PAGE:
The national action plan specifically states that military personnel and their families should be eligible to use the national quitline and that a toll-free number should be available for military personnel and their families stationed overseas.

DoD and VA populations live in a variety of locations including small and remote communities and overseas, where in-person tobacco-cessation services may be scarce or nonexistent. Veterans, in particular, may find it difficult to access VA tobacco-cessation services if they are disabled or otherwise disadvantaged.

Finding: Quitlines, particularly proactive quitlines, are effective in reaching a large number of tobacco users and increasing abstinence rates over those achieved with usual care. Evidence indicates that a quitline should be proactive (counselor-initiated) and should provide four to six sessions and follow-up sessions as necessary.

Computer-Based Programs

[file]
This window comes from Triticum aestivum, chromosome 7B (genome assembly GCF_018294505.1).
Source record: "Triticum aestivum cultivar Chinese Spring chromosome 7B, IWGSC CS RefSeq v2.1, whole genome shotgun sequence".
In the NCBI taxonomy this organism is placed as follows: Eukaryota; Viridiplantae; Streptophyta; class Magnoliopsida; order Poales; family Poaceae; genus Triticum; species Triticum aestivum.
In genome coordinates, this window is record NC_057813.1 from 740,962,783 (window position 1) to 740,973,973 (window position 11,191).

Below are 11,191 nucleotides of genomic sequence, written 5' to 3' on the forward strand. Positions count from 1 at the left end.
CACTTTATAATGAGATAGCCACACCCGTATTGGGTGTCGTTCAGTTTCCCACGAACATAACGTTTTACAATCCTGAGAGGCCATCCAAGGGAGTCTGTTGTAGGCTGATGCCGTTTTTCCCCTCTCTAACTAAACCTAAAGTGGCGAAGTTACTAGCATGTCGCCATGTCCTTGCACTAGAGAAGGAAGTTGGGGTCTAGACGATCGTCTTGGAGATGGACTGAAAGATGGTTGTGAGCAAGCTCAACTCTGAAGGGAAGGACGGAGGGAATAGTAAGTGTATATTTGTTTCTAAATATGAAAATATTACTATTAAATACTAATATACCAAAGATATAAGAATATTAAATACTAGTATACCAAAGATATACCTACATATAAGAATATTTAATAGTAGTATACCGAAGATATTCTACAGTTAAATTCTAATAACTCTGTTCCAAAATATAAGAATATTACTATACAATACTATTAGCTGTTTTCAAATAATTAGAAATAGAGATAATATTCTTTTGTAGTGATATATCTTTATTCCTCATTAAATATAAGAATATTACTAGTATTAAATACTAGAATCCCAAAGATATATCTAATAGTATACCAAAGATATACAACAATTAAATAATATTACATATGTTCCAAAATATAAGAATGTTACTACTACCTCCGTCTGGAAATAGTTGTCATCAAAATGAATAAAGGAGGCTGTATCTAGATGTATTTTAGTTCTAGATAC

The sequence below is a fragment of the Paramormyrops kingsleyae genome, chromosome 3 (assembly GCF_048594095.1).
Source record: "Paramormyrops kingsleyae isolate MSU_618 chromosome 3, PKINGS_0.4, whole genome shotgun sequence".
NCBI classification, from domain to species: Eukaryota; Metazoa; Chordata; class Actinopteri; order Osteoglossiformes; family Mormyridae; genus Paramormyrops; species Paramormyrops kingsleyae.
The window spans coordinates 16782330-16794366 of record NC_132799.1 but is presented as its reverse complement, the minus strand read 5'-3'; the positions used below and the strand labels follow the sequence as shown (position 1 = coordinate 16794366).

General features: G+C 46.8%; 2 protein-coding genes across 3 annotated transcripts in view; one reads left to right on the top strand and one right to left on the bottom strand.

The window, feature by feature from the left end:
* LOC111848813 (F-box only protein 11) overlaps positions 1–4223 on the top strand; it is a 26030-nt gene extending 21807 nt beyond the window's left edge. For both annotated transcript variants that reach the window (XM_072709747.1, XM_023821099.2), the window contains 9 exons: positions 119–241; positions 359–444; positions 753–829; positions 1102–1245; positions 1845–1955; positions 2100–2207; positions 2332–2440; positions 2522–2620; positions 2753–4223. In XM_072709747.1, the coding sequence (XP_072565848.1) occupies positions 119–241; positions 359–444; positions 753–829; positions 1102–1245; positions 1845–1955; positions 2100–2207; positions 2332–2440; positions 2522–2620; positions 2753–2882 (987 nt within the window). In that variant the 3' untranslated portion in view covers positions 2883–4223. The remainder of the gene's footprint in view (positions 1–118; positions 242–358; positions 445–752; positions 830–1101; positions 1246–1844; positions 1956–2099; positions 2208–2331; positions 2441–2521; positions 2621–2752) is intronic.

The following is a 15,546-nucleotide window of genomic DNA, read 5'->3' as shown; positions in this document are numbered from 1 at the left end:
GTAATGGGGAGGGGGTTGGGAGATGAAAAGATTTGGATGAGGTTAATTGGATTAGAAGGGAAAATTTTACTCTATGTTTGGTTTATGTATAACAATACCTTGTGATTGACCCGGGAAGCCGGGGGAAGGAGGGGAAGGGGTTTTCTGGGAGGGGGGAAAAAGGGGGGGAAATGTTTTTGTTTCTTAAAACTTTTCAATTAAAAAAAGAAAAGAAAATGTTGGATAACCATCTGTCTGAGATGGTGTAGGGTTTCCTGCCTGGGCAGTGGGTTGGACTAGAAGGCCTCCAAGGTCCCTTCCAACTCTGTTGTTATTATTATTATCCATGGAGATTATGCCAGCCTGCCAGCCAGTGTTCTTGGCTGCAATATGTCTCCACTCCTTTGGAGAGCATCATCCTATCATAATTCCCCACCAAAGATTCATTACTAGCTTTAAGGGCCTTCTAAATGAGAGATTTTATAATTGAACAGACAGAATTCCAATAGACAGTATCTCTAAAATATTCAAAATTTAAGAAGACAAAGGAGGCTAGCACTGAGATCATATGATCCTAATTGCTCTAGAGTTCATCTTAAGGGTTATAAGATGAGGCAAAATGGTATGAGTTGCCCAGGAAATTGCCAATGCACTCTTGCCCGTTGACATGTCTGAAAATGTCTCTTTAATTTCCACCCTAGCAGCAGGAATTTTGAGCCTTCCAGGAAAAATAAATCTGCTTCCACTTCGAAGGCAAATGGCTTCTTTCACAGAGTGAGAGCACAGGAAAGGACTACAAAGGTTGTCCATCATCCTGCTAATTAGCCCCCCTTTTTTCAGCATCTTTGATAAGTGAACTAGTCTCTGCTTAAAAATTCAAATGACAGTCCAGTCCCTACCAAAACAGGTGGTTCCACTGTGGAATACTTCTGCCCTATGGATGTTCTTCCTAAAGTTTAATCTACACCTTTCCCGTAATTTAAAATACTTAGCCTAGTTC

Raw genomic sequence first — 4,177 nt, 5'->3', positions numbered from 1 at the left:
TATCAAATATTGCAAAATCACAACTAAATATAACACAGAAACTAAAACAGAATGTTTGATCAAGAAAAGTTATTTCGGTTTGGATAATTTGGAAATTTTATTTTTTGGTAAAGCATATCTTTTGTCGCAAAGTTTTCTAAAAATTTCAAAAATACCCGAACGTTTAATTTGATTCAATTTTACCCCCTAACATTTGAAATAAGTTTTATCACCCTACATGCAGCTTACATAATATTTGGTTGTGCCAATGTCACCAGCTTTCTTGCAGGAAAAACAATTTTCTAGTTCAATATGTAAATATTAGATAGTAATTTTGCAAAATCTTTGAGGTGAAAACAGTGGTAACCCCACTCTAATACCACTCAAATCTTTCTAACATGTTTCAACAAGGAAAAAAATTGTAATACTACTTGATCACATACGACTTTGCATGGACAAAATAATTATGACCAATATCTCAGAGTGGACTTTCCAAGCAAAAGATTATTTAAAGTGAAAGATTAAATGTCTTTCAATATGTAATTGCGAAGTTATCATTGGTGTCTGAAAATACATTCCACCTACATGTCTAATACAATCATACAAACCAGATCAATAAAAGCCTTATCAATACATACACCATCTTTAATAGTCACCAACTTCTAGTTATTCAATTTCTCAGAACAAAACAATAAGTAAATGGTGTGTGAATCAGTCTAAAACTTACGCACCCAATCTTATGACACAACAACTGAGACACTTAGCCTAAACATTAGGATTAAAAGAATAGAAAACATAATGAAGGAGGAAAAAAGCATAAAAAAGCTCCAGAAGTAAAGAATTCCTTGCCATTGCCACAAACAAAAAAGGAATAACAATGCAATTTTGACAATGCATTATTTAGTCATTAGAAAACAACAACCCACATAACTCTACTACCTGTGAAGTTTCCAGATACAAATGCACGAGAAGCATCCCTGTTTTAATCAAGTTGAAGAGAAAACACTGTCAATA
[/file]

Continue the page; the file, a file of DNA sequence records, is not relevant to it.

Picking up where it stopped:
Several studies have assessed the effectiveness of computer-based tobacco-cessation interventions, but there is insufficient information on their effectiveness. Nevertheless, the committee considered these programs as more people, both civilian and military, turn to computers for a variety of health information, assistance, and support. Many computer-based interventions have the advantage of being tailored to individual participants on the basis of their responses to questions, and they can be used to reach a large audience, including people who may not be contemplating quitting. Counseling may be conducted by telephone or e-mail with additional individualized resources, such as chat rooms, videos, graphics, journals, and action plans (Etter, 2002); computer-based programs can also be combined with medication. The efficacy of tailored computer-based tobacco-cessation programs is varied (Strecher and Velicer, 2003). Etter (2006) surveyed current and former smokers about the quality and helpfulness of 133 tobacco-cessation Web sites. Two of the most frequently visited sites were run by tobacco companies and were not considered helpful by participants. Two sites were ranked above average for quality and were nonprofit (Anti-smoking.com and Smokefree.gov), and the one ranked highest for helpfulness (Quitsmoking.About.com) was a for-profit



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